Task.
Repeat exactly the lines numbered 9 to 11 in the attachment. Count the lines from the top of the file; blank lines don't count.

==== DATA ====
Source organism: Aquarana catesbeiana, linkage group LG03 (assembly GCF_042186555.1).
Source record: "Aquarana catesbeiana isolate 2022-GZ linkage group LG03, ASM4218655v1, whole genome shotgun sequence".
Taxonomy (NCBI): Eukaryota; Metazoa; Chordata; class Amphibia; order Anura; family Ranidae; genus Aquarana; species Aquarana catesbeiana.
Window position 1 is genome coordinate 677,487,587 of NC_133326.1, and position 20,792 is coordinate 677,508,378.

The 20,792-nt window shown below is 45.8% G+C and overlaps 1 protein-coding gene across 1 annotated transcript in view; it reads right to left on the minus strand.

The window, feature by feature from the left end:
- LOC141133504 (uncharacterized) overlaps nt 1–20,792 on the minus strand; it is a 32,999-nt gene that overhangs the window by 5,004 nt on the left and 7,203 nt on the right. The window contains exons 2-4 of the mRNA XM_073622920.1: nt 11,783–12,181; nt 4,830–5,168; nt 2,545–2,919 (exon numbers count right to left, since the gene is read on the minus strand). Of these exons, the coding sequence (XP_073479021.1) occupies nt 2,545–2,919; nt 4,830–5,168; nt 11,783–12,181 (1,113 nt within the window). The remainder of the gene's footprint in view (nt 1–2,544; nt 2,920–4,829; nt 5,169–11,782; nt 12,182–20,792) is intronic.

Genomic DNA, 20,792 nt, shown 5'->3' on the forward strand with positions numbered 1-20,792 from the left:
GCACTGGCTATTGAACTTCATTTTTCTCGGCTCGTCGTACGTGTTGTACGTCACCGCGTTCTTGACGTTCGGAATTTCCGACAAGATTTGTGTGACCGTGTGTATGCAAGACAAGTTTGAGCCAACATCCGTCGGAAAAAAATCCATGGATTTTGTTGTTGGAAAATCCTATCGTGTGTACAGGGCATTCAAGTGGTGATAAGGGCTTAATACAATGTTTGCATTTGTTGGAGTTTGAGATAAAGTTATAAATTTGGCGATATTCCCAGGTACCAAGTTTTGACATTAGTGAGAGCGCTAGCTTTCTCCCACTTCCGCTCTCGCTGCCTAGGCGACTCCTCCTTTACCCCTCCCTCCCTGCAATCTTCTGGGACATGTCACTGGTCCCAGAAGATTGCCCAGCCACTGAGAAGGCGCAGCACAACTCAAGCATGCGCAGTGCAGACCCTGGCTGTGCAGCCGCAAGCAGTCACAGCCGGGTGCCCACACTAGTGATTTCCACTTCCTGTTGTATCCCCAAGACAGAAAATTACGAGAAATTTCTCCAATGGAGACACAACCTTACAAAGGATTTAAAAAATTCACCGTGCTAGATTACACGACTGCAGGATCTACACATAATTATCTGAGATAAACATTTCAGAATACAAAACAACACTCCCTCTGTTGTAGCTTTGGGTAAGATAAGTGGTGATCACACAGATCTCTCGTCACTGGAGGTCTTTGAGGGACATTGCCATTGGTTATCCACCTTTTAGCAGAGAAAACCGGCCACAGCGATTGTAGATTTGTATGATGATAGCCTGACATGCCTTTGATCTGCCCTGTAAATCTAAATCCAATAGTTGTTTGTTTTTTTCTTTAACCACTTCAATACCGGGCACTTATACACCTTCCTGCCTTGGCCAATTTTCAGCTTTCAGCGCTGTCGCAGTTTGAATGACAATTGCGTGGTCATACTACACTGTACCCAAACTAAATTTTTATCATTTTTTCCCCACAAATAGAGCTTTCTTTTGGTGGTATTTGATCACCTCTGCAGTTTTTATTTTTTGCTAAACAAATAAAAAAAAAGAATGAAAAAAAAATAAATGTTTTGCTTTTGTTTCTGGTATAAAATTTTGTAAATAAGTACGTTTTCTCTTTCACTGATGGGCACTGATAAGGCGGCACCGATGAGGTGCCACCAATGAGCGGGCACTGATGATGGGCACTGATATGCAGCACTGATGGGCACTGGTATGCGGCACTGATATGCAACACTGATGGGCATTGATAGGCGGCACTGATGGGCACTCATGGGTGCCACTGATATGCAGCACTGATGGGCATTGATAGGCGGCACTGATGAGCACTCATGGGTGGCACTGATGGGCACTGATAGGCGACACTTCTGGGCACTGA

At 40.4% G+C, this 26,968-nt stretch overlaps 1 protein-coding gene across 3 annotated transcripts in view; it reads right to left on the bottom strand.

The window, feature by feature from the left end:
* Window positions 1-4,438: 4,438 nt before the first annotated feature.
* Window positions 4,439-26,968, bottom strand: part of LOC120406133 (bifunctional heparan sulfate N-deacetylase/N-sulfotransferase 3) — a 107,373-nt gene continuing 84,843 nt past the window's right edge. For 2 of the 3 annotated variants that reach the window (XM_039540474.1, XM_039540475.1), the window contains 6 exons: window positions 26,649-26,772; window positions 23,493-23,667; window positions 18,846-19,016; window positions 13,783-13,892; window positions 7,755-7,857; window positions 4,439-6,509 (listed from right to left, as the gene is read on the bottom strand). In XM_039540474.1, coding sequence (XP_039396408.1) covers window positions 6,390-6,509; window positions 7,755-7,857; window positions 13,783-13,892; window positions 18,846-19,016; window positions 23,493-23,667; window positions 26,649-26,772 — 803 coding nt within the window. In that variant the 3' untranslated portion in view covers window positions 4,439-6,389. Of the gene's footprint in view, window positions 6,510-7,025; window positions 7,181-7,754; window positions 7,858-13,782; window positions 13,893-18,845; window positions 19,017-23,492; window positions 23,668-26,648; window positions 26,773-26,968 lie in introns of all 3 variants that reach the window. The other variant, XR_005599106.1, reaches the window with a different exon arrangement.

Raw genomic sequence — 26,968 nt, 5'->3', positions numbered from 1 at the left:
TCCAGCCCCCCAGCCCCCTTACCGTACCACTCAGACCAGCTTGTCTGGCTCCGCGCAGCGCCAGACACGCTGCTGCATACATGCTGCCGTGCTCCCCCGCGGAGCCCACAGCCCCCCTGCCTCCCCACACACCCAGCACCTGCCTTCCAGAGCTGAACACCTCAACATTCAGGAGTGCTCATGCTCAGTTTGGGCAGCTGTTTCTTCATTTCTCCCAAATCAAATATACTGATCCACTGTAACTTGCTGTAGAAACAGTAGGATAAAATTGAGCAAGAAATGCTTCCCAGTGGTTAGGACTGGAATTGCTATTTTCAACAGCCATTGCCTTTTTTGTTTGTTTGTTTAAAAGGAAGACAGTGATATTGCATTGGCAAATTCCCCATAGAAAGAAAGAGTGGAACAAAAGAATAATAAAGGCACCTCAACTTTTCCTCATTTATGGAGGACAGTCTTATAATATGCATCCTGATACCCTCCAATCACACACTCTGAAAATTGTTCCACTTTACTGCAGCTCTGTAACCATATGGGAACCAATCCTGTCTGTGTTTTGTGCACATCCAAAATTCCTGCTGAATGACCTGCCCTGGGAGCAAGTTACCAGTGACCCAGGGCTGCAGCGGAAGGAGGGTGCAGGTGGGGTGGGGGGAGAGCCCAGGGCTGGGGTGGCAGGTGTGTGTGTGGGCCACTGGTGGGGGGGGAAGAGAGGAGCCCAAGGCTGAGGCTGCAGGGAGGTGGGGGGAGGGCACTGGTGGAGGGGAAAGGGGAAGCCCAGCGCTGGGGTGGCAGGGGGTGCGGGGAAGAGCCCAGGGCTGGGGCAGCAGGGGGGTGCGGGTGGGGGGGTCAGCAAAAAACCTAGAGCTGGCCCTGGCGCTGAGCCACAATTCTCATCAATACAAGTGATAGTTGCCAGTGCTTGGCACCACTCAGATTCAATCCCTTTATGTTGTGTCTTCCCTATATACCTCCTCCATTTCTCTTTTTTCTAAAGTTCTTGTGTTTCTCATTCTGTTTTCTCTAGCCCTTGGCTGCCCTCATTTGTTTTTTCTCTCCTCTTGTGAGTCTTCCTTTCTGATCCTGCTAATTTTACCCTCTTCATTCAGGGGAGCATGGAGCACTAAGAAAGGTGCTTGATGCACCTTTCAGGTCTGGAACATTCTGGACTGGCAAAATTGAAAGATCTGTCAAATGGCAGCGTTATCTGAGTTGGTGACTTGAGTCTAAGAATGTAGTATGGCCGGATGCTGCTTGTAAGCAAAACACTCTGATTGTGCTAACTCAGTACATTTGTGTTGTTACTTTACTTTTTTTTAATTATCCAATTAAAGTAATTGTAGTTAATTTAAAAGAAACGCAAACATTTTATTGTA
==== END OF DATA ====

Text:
GCACTGGCTATTGAACTTCATTTTTCTCGGCTCGTCGTACGTGTTGTACGTCACCGCGTTCTTGACGTTCGGAATTTCCGACAAGATTTGTGTGACCGTGTGTATGCAAGACAAGTTTGAGCCAACATCCGTCGGAAAAAAATCCATGGATTTTGTTGTTGGAAAATCCTATCGTGTGTACAGGGCATTCAAGTGGTGATAAGGGCTTAATACAATGTTTGCATTTGTTGGAGTTTGAGATAAAGTTATAAATTTGGCGATATTCCCAGGTACCAAGTTTTGACATTAGTGAGAGCGCTAGCTTTCTCCCACTTCCGCTCTCGCTGCCTAGGCGACTCCTCCTTTACCCCTCCCTCCCTGCAATCTTCTGGGACATGTCACTGGTCCCAGAAGATTGCCCAGCCACTGAGAAGGCGCAGCACAACTCAAGCATGCGCAGTGCAGACCCTGGCTGTGCAGCCGCAAGCAGTCACAGCCGGGTGCCCACACTAGTGATTTCCACTTCCTGTTGTATCCCCAAGACAGAAAATTACGAGAAATTTCTCCAATGGAGACACAACCTTACAAAGGATTTAAAAAATTCACCGTGCTAGATTACACGACTGCAGGATCTACACATAATTATCTGAGATAAACATTTCAGAATACAAAACAACACTCCCTCTGTTGTAGCTTTGGGTAAGATAAGTGGTGATCACACAGATCTCTCGTCACTGGAGGTCTTTGAGGGACATTGCCATTGGTTATCCACCTTTTAGCAGAGAAAACCGGCCACAGCGATTGTAGATTTGTATGATGATAGCCTGACATGCCTTTGATCTGCCCTGTAAATCTAAATCCAATAGTTGTTTGTTTTTTTCTTTAACCACTTCAATACCGGGCACTTATACACCTTCCTGCCTTGGCCAATTTTCAGCTTTCAGCGCTGTCGCAGTTTGAATGACAATTGCGTGGTCATACTACACTGTACCCAAACTAAATTTTTATCATTTTTTCCCCACAAATAGAGCTTTCTTTTGGTGGTATTTGATCACCTCTGCAGTTTTTATTTTTTGCTAAACAAATAAAAAAAAAGAATGAAAAAAAAATAAATGTTTTGCTTTTGTTTCTGGTATAAAATTTTGTAAATAAGTACGTTTTCTCTTTCACTGATGGGCACTGATAAGGCGGCACCGATGAGGTGCCACCAATGAGCGGGCACTGATGATGGGCACTGATATGCAGCACTGATGGGCACTGGTATGCGGCACTGATATGCAACACTGATGGGCATTGATAGGCGGCACTGATGGGCACTCATGGGTGCCACTGATATGCAGCACTGATGGGCATTGATAGGCGGCACTGATGAGCACTCATGGGTGGCACTGATGGGCACTGATAGGCGACACTTCTGGGCACTGA

At 40.4% G+C, this 26,968-nt stretch overlaps 1 protein-coding gene across 3 annotated transcripts in view; it reads right to left on the bottom strand.

The window, feature by feature from the left end: